|WORD UP! 2013 winner Eboni Wallace|
|Second and third place winners Patrice Talley and Miaya Webster|
For the second year, Eboni Wallace was named winner of the annual WORD UP! competition sponsored by the public libraries of Jefferson County and Real Life Poets. As the winner, she received a cash prize of $300 and the 2013 trophy. Eboni is a student at Tarrant High School and an active participant in the monthly teen poetry workshops led by the non-profit group Real Life Poets. The workshops are held on the first Saturdays of the month at the Central Library. Patrice Talley from the Alabama School of Fine Arts (ASFA) won second place, and Miaya Webster, also from ASFA, placed third. This year’s competition had even more meaning for Eboni and the other contestants because the top 6 finalists this year will, if selected to participate, represent Alabama in Chicago this August for the international Brave New Voices poetry competition—the first time representatives from Alabama may have an opportunity to take the stage.
WORD UP! is an annual poetry slam for high school students who are enrolled in schools or home schooled in Jefferson County. The Sixth Annual WORD UP! competition was held Sunday, April 7 at 3:00 p.m. in the Birmingham Public Library’s Richard Arrington, Jr. Auditorium. Participating students represented high-schools including the Alabama School of Fine Arts; Birmingham City Schools—Parker and Woodlawn; Jefferson County Schools—Center Point, Minor, Pinson and Shades Valley; Jefferson County International Baccalaureate School/Shades Valley; and independent systems comprising, Hewitt-Trussville, Leeds, Vestavia, and Tarrant. Jim Reed, owner of Reed Books and a prominent figure in the local arts scene, served as the emcee. The judges were Yolonda Carter, David Hornbuckle, and Dee Byrd Smith.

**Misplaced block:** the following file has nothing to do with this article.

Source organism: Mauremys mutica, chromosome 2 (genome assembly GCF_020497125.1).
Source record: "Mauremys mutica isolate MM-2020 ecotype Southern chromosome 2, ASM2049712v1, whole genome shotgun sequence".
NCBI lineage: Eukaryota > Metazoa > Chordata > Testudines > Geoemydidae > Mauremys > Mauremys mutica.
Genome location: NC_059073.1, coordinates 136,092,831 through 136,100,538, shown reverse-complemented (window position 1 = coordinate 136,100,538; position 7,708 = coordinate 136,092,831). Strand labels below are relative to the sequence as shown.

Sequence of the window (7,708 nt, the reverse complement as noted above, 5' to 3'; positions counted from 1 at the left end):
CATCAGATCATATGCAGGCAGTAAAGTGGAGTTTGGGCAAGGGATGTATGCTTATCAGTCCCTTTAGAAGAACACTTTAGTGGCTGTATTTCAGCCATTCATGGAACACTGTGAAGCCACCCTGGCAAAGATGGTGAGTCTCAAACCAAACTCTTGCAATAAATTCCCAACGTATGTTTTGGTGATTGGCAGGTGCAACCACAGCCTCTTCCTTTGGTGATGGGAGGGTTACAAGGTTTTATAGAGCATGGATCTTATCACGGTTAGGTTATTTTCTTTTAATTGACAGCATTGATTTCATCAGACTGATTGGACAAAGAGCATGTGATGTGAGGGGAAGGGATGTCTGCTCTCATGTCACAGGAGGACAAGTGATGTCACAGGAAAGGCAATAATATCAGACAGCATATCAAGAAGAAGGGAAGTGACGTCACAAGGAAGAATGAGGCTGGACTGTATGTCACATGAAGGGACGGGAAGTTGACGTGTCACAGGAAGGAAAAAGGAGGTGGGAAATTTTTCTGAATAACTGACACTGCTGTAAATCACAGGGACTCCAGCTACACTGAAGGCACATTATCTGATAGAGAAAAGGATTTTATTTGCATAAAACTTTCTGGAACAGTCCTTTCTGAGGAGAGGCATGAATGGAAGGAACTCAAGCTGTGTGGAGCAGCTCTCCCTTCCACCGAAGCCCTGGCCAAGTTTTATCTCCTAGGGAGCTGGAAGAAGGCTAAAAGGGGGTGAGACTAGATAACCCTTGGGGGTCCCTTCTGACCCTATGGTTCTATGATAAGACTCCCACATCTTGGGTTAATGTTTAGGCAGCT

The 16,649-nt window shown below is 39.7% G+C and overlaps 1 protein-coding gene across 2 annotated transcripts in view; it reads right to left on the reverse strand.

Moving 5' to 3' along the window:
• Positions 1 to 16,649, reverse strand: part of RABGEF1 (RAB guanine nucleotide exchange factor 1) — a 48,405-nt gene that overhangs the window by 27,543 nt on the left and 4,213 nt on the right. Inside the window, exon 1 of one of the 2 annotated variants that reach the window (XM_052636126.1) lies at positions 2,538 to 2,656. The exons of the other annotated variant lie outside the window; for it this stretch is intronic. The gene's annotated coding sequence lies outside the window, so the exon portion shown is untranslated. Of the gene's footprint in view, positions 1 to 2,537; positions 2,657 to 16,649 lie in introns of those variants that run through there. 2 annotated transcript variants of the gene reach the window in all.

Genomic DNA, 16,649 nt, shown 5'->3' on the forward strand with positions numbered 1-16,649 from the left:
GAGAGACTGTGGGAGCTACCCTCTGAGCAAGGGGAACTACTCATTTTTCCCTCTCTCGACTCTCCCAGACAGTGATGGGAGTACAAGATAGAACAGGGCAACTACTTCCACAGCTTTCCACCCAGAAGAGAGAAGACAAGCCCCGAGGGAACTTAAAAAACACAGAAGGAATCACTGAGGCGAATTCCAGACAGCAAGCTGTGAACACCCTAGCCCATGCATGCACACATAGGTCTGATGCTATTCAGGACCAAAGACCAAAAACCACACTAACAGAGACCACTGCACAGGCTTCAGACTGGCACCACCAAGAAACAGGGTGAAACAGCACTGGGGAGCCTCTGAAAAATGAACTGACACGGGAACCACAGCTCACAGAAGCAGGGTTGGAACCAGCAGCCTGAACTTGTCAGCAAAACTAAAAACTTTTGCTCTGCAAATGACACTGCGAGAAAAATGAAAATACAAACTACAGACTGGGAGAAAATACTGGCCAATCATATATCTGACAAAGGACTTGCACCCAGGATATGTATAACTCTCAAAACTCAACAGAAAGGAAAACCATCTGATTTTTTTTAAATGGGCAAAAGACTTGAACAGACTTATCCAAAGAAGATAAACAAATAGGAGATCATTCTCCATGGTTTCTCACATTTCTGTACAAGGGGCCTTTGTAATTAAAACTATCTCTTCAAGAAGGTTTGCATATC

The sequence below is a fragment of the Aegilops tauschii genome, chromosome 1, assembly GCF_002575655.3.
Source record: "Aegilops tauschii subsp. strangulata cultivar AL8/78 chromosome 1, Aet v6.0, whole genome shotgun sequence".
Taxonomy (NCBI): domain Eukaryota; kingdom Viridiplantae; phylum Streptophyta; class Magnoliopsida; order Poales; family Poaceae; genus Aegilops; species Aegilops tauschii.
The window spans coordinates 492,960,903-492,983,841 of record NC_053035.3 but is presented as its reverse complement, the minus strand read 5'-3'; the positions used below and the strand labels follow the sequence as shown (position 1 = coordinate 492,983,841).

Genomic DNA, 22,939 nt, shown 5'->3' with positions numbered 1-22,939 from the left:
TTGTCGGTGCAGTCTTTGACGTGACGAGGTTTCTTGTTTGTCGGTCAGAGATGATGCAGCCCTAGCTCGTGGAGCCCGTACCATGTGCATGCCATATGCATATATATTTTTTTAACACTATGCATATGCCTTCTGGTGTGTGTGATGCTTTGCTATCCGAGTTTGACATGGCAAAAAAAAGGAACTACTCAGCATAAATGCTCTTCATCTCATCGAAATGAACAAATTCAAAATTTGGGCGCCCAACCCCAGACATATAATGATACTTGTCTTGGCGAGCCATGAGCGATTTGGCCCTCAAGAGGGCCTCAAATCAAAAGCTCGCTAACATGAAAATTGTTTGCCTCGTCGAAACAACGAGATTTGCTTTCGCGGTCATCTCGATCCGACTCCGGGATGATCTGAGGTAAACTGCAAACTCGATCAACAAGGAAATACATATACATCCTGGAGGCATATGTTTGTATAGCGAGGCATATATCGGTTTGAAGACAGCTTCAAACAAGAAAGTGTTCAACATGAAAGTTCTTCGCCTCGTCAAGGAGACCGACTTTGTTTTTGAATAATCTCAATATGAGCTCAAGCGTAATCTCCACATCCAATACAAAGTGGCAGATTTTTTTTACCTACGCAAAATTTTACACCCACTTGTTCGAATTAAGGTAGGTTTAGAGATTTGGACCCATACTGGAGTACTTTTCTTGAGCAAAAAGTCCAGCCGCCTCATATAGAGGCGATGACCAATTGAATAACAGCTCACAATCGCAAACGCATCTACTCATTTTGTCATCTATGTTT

Each year, students in grades 9 through 12 write and perform an original work of poetry inspired by a theme selected by the WORD UP! planning committee. In keeping with the spirit of the city of Birmingham’s 50th anniversary civil rights commemoration, contestants performed original poetry inspired by photographs of scenes from the civil rights era. Each participating high school held a preliminary contest, and the first and second place winners from each school competed in the WORD UP! competition. The contestants were judged on content and performance by a panel of three judges.
Word UP! 2013 was made possible by grants from the Alabama State Council on the Arts and the National Endowment for the Arts.